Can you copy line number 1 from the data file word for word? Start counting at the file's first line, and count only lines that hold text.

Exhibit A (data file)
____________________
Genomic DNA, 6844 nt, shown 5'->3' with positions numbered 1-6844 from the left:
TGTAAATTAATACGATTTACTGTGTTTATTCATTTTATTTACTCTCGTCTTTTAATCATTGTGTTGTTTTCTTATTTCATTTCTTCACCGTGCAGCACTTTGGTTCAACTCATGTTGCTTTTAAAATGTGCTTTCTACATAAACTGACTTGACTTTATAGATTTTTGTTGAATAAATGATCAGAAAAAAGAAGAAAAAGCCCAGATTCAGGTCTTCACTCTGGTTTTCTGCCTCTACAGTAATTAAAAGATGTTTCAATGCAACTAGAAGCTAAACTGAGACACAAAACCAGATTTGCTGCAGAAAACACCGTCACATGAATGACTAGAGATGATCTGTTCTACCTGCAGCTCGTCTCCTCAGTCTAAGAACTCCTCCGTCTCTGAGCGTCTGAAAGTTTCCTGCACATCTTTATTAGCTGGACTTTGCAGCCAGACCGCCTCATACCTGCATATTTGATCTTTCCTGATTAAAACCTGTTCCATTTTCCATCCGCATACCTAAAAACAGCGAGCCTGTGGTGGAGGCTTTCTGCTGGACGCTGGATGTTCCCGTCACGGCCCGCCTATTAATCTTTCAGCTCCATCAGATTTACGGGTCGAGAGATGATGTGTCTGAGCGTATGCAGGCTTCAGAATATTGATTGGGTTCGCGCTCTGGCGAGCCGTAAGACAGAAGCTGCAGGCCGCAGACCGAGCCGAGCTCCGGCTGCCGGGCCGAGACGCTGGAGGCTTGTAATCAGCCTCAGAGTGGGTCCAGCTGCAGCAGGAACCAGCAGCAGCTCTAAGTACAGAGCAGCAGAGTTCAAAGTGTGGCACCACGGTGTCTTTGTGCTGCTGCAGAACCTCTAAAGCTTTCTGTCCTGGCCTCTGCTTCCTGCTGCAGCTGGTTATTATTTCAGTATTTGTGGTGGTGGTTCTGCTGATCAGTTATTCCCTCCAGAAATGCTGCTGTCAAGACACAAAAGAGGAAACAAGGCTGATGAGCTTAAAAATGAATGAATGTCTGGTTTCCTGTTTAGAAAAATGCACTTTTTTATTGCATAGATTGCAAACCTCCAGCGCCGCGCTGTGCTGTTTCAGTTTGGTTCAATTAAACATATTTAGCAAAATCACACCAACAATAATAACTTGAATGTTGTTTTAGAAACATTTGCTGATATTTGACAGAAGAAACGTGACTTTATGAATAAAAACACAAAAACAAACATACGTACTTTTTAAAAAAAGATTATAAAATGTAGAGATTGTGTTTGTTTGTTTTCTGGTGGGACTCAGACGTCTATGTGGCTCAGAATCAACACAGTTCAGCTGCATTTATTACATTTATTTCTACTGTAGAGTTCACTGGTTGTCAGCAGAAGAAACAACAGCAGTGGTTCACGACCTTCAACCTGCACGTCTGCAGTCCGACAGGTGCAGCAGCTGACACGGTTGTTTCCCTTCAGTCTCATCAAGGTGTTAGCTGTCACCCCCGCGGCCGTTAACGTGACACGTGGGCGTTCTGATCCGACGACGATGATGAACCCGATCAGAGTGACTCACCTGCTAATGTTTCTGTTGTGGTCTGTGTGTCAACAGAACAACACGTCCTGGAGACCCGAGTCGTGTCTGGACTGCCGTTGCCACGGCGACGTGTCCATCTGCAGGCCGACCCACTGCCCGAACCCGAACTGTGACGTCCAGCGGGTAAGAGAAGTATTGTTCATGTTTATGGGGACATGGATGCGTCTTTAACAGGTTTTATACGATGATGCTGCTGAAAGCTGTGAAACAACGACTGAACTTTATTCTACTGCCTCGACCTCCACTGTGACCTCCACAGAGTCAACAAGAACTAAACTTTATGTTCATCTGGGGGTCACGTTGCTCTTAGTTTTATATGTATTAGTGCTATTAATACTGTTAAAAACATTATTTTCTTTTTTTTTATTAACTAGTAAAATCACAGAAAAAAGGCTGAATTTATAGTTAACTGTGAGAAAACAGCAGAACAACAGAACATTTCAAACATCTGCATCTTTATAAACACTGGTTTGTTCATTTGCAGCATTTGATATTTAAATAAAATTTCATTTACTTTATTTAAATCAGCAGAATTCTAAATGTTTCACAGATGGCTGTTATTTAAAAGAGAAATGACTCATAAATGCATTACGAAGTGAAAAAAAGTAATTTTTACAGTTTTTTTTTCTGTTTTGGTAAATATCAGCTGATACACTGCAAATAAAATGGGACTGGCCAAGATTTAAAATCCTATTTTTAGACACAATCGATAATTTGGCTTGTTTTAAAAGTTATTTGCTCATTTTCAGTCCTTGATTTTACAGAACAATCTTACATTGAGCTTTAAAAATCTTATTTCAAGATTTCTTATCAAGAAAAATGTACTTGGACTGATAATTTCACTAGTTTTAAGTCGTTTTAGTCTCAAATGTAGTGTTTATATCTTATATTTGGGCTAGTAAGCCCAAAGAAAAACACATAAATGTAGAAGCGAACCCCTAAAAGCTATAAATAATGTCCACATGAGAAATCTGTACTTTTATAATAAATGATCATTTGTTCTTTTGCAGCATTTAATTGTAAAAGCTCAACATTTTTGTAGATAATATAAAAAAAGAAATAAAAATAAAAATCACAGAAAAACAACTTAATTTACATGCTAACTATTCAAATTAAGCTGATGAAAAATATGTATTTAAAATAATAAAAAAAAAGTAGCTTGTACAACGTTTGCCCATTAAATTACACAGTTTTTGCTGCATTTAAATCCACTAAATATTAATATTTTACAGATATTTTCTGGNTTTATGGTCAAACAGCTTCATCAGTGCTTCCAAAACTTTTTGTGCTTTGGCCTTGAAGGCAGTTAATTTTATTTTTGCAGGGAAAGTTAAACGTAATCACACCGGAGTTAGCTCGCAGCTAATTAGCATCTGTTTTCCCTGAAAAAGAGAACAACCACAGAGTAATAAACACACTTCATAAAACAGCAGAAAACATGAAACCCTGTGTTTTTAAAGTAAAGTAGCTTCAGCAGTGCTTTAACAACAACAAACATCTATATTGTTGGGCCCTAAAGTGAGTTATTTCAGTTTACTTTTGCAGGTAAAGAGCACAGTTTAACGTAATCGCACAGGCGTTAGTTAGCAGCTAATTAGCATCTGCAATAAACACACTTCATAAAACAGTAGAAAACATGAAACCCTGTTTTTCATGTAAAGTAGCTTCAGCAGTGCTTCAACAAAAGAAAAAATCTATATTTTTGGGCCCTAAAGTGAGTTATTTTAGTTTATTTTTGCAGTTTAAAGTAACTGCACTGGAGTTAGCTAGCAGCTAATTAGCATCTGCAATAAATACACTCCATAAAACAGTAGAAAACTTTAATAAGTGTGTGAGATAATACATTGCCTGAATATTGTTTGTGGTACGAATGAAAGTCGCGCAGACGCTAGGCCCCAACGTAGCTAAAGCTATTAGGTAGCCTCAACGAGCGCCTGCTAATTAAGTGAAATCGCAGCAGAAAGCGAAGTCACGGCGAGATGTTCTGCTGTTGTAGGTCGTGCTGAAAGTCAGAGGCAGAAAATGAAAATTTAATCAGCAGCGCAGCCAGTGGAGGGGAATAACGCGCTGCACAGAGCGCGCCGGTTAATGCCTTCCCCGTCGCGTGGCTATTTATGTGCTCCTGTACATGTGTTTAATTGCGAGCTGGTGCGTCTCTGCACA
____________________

Genomic DNA, 6844 nt, shown 5'->3' with positions numbered 1-6844 from the left: